Agflation Remains at Decades’ High Levels

Andersons’ latest estimates for June show that Agflation now stands at 25.3%. Since the onset of the Russia-Ukraine conflict in February, input costs have soared and are at levels which have not been seen in decades.

Andersons’ Agflation index builds upon on Defra price indices for agricultural inputs and weights each input cost (e.g., animal feed) by the overall spend by UK farmers. Andersons then provides a more up-to-date estimate of the price index for each input cost category. As the ‘official’ Defra figures are updated, Andersons Agflation estimates are also adjusted to take account of the Defra updates.

In comparison with general inflation, as measured by the consumer prices index (CPI) and food prices (CPI Food) which stand at 9.1% and 8.5% respectively, Agflation is nearly three times higher. Given the current situation with the Russia-Ukraine conflict and the upheaval caused across numerous commodity supply-chains, particularly feed, fuel, and fertiliser, Agflation is set to remain at elevated levels for at least the remainder of this year.

Andersons ‘Agflation’ and UK Consumer Prices Index (CPI) – 2015 to 2023

Sources: ONS and Andersons

Notes: Andersons’ Agflation index builds upon on Defra price indices for agricultural inputs and weights each input cost (e.g., animal feed) by the overall spend by UK farmers. Andersons then provides a more up-to-date estimate of the price index for each input cost category.
* represents the % change versus the same month a year earlier.

Due to the surging input costs, many farm businesses are feeling a severe squeeze on margins. Thus far, some sectors have been better able to withstand the inflationary storm than others.

The arable sector is less affected for 2022 as most farmers have bought forward their fertiliser and output prices have hit record levels (although this contributes to feed cost rises for livestock). For many farmers in this position, 2022 is shaping up to be a stellar year – the value of the unharvested wheat crop has risen by more than 50% since it went in the ground. That said, challenges loom for 2023. High input costs and taxation on 2022 profits will stretch working capital requirements.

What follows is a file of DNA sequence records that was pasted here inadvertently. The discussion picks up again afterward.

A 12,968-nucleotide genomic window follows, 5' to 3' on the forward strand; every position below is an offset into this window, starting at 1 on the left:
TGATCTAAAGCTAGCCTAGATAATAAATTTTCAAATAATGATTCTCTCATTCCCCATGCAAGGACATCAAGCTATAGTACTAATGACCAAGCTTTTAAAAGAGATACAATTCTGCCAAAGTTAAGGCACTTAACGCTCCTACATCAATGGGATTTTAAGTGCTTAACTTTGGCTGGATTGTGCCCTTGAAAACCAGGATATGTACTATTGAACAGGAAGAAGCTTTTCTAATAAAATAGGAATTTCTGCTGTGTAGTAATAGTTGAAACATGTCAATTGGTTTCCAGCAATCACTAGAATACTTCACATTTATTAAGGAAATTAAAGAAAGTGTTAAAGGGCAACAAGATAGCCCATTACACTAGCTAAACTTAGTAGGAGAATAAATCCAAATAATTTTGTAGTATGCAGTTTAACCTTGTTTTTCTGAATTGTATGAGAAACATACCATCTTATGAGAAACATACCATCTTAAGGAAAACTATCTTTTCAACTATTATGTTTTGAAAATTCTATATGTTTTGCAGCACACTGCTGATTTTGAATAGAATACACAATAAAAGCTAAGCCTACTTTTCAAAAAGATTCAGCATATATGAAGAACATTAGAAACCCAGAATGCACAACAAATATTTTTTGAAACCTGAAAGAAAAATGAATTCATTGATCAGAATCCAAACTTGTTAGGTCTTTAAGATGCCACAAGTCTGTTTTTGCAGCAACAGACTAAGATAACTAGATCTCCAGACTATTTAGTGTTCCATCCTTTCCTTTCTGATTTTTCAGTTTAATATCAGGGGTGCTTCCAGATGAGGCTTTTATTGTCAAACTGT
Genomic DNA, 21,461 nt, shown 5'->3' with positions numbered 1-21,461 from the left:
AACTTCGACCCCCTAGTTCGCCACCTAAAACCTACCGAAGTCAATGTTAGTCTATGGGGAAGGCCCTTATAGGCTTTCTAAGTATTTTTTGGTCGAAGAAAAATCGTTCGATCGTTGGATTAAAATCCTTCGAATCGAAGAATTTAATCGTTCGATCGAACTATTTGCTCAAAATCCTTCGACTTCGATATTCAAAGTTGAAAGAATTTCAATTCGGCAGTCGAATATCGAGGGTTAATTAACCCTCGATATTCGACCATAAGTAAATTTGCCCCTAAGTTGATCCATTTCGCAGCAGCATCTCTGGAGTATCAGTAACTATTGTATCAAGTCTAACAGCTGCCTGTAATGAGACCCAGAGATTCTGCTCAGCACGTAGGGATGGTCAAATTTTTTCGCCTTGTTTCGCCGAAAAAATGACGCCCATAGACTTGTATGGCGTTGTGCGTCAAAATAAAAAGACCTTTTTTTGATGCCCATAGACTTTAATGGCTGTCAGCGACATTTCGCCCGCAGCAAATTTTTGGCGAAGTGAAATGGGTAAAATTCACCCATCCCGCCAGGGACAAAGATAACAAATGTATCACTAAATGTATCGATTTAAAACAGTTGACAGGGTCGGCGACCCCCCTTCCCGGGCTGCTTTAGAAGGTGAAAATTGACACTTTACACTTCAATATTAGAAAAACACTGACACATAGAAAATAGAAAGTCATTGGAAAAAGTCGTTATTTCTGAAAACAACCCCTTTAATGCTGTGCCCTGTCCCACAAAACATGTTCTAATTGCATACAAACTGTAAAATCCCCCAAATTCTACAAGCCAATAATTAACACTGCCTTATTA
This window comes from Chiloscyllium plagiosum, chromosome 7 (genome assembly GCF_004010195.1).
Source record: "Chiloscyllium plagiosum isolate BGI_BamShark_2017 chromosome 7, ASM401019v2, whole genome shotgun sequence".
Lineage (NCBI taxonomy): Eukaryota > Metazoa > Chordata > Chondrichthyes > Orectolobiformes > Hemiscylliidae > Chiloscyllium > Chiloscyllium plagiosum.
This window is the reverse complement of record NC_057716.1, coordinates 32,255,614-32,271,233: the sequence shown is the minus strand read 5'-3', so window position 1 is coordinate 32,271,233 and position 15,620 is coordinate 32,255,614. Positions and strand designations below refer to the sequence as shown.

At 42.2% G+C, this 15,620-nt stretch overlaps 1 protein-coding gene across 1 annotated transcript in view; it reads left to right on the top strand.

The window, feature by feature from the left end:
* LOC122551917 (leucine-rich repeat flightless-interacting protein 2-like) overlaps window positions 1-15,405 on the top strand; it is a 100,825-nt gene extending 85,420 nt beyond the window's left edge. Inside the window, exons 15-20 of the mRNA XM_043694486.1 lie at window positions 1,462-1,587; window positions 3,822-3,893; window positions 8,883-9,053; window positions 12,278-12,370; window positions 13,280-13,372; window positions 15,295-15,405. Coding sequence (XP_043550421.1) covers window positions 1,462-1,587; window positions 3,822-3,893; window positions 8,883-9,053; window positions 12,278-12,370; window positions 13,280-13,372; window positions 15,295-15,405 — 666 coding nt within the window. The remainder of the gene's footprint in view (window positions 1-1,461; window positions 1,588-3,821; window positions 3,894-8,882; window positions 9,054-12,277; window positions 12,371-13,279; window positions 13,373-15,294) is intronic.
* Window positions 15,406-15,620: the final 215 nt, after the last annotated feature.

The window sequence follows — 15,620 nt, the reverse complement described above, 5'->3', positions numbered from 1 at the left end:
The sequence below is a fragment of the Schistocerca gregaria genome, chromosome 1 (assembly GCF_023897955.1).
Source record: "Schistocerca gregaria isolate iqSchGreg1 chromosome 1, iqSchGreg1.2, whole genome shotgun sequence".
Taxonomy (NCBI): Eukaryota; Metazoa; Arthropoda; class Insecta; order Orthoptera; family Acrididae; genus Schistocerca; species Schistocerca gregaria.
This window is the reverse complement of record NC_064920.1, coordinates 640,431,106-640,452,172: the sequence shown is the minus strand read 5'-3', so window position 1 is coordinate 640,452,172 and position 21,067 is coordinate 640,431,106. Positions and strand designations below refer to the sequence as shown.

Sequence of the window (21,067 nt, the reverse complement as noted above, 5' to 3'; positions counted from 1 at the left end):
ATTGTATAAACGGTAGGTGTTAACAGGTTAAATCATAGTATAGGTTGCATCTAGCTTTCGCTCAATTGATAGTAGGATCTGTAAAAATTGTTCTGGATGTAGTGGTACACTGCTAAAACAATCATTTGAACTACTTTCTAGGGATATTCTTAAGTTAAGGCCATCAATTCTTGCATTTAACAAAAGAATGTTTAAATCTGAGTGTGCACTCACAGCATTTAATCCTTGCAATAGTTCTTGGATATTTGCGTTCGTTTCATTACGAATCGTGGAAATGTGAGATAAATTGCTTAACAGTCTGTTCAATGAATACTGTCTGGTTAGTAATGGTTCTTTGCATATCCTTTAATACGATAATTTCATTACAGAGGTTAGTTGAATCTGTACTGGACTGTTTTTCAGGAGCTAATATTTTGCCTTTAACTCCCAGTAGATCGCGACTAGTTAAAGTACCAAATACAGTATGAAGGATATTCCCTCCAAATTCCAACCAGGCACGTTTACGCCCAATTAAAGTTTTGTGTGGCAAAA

As alluded to above, the livestock sectors are under additional pressure due to the burden of increased feed costs, which account for nearly a quarter of the weighting for the Agflation Index. Whilst pig prices have risen, they remain insufficient to cover the soaring production costs that pig farmers have had to contend with in recent months.

Dairy and livestock farms have also been feeling the strain. The dairy sector has seen some significant price rises in recent months, partly because UK milk production volumes are down, and processors and retailers are trying to encourage farmers to boost their production to meet with consumer demand. This will help the dairy sector to mitigate some of the inflationary strain.

These severe inflationary pressures are occurring at a time when all farms in England are facing cuts in BPS payments, which will reach 35% during 2023.

In such times, it is crucial to demonstrate competent cost management, particularly in terms of working capital, which will be essential to steer farm businesses through the current crisis.

To celebrate the John Nix Pocketbook becoming part of The Andersons Centre’s publications portfolio, and as an antidote to inflation, we are offering a 10% discount on all purchases of the 52nd Edition of the Pocketbook. To avail of the discount, simply click the link below and apply the discount (coupon) code “PKB5210” during the checkout process. Offer is available while stocks last. Please visit: https://theandersonscentre.co.uk/shop/john-nix-pocketbook/

Ends.

Notes:

No. of Words: 602

Author: Michael Haverty

Date: 28th June 2022

This news release has been sent from The Andersons Centre, 3rd Floor, The Tower, Pera Office Park, Melton Mowbray, Leicestershire LE13 0PB. For further information please contact Michael Haverty on +44 (0)7900 907 902.